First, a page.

I limped back in on the starboard engine and dipped the tanks with a water sensor gel on the bottom of the dowel and found another inch of (salt) water in each tank. DAMN DAMN DAMN! NO WAY could I have missed that much water so I started looking more closely at the fuel lines and noticed that 4 lines entered or exited a large plate area on the lower port side of each engine where the oil pressure sender is located.

            I snagged my over worked diesel mechanic on his way past my boat and suggested that spot must be where I was picking up the raw water in my fuel. He looked at me like I was crazy and hopped aboard to take a quick look and then quickly pointed to the large pipe running diagonally in front of the spot I was talking about and said "FUEL COOLER" The fuel line attaches to both ends of this raw water pipe and obviously had a line running lengthwise through the inside of it to cool the return diesel. We are assuming it has corroded inside the pipe which allows raw water to return to the tank. I will pressure test it tomorrow and replace it if it proves faulty.

            I write this novel hoping to save others from the nightmare I have gone through trying to figure this out for the last 16 days. I personally never thought there could be a spot where raw water and fuel could be in contact with each other on the engines ( along with many others I talked with on the matter)...looks like I was wrong ...sigh

            Comment


              #7
              Great catch but now a new project.

              This is one of the weak spot on the Cummins B series engines and many folks believe that you do not need those fuel coolers on the engiines at all.

              Perhaps browse through a long standing Cumins service center at Tony Athens site sbmar.com and consider what you read in his TSB's.

              Or beter yet since he has serviced and improved hundreds of these engines call him and talk over what your next steps might be now.

              Another good source for valuable information woudl be boatdiesel.com as it is only $25 for eveything.

              Hope this helps
              Northport NY

              Comment


                #8
                Echo the comments on using Tony Athens at www.sbmar.com , he talks often about removing the fuel cooler.

                Please post your results on the pressure test. The way those things look on the inside, I imagine if it is the cooler itself you will be replacing or removing all together. I can't imagine them coroding much but give us an update either way.

                Good luck.

                Comment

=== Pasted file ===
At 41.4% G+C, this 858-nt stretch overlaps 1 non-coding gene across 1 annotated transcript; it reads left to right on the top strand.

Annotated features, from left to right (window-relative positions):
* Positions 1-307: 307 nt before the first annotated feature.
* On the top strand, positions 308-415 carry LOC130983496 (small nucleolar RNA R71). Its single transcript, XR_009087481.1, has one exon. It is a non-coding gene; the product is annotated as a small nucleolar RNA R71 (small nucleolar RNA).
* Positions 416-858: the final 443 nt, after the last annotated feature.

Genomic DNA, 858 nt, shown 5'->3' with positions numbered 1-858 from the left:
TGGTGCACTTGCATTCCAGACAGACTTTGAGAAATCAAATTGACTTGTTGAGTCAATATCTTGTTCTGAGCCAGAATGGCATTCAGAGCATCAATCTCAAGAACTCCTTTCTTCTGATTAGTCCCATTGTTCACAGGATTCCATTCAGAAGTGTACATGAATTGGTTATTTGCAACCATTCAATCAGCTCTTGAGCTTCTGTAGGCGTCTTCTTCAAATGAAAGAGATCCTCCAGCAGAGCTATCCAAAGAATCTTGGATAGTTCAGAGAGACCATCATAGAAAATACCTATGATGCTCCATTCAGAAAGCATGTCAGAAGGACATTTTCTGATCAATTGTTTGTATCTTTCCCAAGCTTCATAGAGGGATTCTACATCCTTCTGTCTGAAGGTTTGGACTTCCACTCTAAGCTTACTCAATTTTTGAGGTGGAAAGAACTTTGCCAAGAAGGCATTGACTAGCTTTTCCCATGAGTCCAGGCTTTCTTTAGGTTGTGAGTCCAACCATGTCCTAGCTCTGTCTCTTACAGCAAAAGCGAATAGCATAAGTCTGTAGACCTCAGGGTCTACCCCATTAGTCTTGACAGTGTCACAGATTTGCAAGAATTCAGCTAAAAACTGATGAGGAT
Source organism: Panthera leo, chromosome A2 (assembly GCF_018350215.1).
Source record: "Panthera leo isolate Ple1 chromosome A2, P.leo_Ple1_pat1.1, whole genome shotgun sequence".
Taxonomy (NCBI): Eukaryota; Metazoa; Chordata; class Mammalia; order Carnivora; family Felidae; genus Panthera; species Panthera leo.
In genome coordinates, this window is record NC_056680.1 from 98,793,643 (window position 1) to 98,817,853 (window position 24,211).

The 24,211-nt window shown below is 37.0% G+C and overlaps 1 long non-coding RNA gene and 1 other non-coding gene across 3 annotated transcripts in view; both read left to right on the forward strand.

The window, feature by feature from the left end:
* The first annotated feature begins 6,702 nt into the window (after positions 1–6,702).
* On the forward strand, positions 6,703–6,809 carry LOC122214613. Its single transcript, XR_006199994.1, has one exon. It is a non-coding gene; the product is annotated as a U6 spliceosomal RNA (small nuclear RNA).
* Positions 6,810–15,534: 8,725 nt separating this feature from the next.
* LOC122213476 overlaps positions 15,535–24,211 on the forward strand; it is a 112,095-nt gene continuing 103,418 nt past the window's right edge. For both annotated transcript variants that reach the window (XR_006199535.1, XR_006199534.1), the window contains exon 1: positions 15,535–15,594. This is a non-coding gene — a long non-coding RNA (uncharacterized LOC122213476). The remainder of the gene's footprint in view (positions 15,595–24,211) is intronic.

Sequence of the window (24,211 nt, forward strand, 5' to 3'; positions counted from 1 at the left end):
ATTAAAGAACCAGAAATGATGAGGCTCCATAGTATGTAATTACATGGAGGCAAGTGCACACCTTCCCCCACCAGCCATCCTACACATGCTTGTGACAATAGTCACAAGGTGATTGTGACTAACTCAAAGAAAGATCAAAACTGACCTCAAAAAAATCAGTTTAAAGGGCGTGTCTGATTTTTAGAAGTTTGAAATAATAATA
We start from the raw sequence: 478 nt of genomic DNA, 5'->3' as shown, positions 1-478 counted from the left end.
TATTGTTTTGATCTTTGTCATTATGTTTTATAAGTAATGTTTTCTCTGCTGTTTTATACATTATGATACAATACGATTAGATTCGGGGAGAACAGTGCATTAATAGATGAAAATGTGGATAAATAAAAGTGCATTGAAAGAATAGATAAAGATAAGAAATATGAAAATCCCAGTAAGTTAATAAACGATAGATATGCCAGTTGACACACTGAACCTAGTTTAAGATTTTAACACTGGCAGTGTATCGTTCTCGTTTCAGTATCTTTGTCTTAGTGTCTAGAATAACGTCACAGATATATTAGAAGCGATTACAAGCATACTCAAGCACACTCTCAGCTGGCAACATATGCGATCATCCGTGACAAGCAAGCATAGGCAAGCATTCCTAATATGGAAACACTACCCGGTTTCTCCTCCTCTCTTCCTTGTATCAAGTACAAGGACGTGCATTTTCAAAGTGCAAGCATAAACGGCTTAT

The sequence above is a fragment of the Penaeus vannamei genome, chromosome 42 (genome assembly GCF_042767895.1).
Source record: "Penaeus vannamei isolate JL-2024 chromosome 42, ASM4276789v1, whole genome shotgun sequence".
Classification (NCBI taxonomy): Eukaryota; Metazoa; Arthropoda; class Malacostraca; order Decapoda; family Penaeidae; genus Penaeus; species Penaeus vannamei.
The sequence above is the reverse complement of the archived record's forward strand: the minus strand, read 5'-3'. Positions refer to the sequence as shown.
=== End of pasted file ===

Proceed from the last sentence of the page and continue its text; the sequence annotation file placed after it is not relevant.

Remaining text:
#9
                  This vacuum pump you guys are talking about looks like it might be something we might want to use on an annual basis.

                  Would you guys buy one for just maintenance to prevent buildups of the crap in the bottom of the tanks?

                  Or are they kinda spendy for just that.

                  Comment


                    #10
                    "This vacuum pump you guys are talking about looks like it might be something we might want to use on an annual basis.

                    Would you guys buy one for just maintenance to prevent buildups of the crap in the bottom of the tanks?"

                    IMO - these are not spendy vacuumn pumps and are great for removing oil, trans fluiid and the like.

                    Again IMO the need to clean tanks is not something you would want to plan for.

                    If you get them clean, use good fuel, have good "O" rings on the fill caps, and change fuel filters you should be in good shape.

                    We did add vacuumn gages on the fuel filters to identify when they are ready for changes.

                    Hope this helps
                    Northport NY

                    Comment


                      #11
                      I will echo what others are saying...I have removed my fuel coolers afew years ago and thus eliminating this very worry. There is tons of experience and good advise on boatdiesel.com. This is a VERY simple change and imo you simply do not need them, unless you operate at max power for extended time periods, which I do not. With fuel coolers, the somewhat cooler fuel simply enables the theoretical max rated HP of the engine, and I guess that means something to the engine manufacturer.

                      Cheers Rick

                      Comment


                        #12
                        Wow, I'm very sorry Deman for what you must have been going through, but do very much appreciate the info - I wouldn't have suspected the fuel coolers, but now I sure will if it ever happens to me. I have read Tony Athens' article about removing them, but seem to recall that one of the main reasons was to provide better access to that section of the engine, including raw water pump access. I now see another very good reason!

                        Our fuel up on the West Coast stays pretty cool anyway, so they are of even more limited value here.

                        Good luck with removing them (after confirming they indeed are the problem) and hope you get back on the water soon!
                        Mike
                        "Allante I" Rayburn 75
                        Previous: '97 4788

                        Comment


                          #13
                          The starboard cooler was indeed the culprit. I have ordered 2 new ones from Tony (they are only $225 each delivered to Western Canada)

                          I have read his info about not needing them and am going to bypass that cooler until parts show up. He did mention that without the coolers your salon temp could rise considerably during a long trip as the tanks could reach 140 deg F

                          Comment


                            #14
                            Turns out both coolers had issues. The port cooler was not in as bad shape as the starboard one but it was also leaking.a little bit. I have installed bypass hoses on both engines which has cured the problem completely. The hoses cost me $30 each to have made up by my local hydraulic guy and I am going to run the boat with them installed to see if it makes any difference before I install the new coolers.

                            I will keep you all informed as to how it turns out.

                            I think I have blown over $3000 by the time I finally figured out the actual problem and also missed my annual trip to Desolation Sound

                            Hopefully this info helps others that runs into similar issues with their fuel coolers. It should also be a warning to be prepared in case yours fail. My boat is now 14 years old with roughly 1600 hours on the engines and I don't believe there is any maintenance one can do to stop this from happening. Replacing or bypassing them before they fail seems like the only solution